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Semester 1 - Online
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‘The Earth is a finite environment, with its physical systems tightly interconnected with all life on the planet’. Humanity, as part of the Earth, is now in the historic position of changing the global balance of both the physical and biological environments, with unintended consequences. Achieving sustainability on Earth requires global values and actions that are ecologically sound, socially just and economically viable.
In its Sustainability Charter, the University of Melbourne recognizes its responsibility to help shape sustainability on Earth through ‘knowledge, imagination and action’. This subject is an academic and practical opportunity for students to enter into that endeavor.
In this subject we utilise sustainability to explore, understand and analyse human-environment relationships. Topics include: needs and inter-dependencies of all beings; the diverse ways humans meet their needs through material and non-material means and the ecological and social consequences of this for humans and other beings; the economic, social and political norms that shape the ways we meet our needs; the ethical and disciplinary frameworks through which the sustainability of human-environmental relationships can be assessed. We will consider sustainability of systems at multiple scales and through diverse ways of knowing including scientific, historical and Indigenous perspectives. Through this subject, students will develop foundational knowledge, skills and values to facilitate a sustainable future.
This subject is relevant to students in all degrees who are interested in issues related to society and the environment such as climate change, land management, extractive industries and more. It will appeal to students that are seeking ways to support change in their lives and careers.
Learning will be grounded in analysis of sustainability, with class room activities and assessment tasks designed so that students can directly and critically contribute to the University’s aspiration to be an international exemplar of an ecologically sustainable community; as well as to think critically about the function of their future discipline, and their own practices in facilitating sustainability. There may be some optional volunteering opportunities in sustainability.
- This subject is relevant to students in all degrees who are interested in issues related to society and the environment such as climate change, land management, extractive industries and more. In particular, it offers:
- Arts and Music students the opportunity to explore the intersection between power, hope and the arts to influence societies ideas about our relationship with the environment and sustainability;
- Biomedicine students conceptual tools like systems thinking and needs analysis to see how contextual drivers shape health outcomes for humans and the environment and the interdependencies between them, that can then influence sustainability;
- Commerce students an insight into the history of capitalism and how it shapes our relationships with the environment and our ability to facilitate sustainability;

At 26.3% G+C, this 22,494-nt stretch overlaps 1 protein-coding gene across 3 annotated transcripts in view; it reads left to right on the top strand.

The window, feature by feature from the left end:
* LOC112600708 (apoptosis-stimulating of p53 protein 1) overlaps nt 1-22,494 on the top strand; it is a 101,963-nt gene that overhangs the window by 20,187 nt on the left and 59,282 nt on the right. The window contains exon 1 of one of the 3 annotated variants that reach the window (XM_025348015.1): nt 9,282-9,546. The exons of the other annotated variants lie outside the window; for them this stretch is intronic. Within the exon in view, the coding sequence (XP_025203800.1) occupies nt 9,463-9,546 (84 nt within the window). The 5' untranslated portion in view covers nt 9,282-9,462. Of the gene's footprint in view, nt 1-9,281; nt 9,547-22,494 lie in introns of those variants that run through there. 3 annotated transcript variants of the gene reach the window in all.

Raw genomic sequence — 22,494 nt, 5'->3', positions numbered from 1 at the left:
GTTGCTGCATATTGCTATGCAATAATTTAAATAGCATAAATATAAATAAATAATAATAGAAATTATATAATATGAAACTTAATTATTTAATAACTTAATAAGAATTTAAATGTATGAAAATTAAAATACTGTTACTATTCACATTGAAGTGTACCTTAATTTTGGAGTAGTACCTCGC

- Design students a range of tools including multi-scale analysis and the integration of different discipline perspectives to generate new insights for sustainability; and
- Science students the opportunity to build their critical assessment of the reasons and strategies for shaping sustainability including the retention of ecosystem services, as well as ethical decision frameworks.
- There is no exam in this subject, however, students are expected to make academic arguments, and work in teams.
Intended learning outcomes
Students should be able to:
- Identify relationships between all beings and their physical environments using systems thinking approaches;
- Analyse sustainability in the context of a real-life sustainability challenge;
- Integrate data (literature, qualitative and quantitative) that pertains to the assessment of sustainability, and represents multiple viewpoints;
- Apply conceptual tools for analysing sustainability including human-nature relationships, political and ethical, needs and norms, temporal and spatial scales, as well as inter-disciplinary perspectives;
- Evaluate their role in sustainability as individuals, as future practitioners in a discipline, and as members of the university; and
- Evaluate their own learning, values, beliefs and assumptions, as well as how these have changed (if at all) throughout the subject.
In addition to learning specific skills that will assist students in their future careers in science, they will have the opportunity to develop generic skills that will assist them in any future career path. These include:
- problem-solving skills: the ability to engage with unfamiliar problems and identify relevant solution strategies;
- analytical skills: the ability to construct and express logical arguments and to work in abstract or general terms to increase the clarity and efficiency of analysis;
- collaborative skills: the ability to work in a team;
- time-management skills: the ability to meet regular deadlines while balancing competing commitments
- Analytical skills including analysing task requirements and assessing the work of others.
- Research skills including finding and evaluating data and literature from a range of academic disciplines.
- Confident written communication including application of theory to practice, developing a logical argument to support a particular position, and effective integration of data, literature and other information as evidence.
- Skills in critical reflection including self-awareness and self-assessment.
- Participate effectively as a team member in an interdisciplinary project with a shared focus.
Last updated: 1 December 2022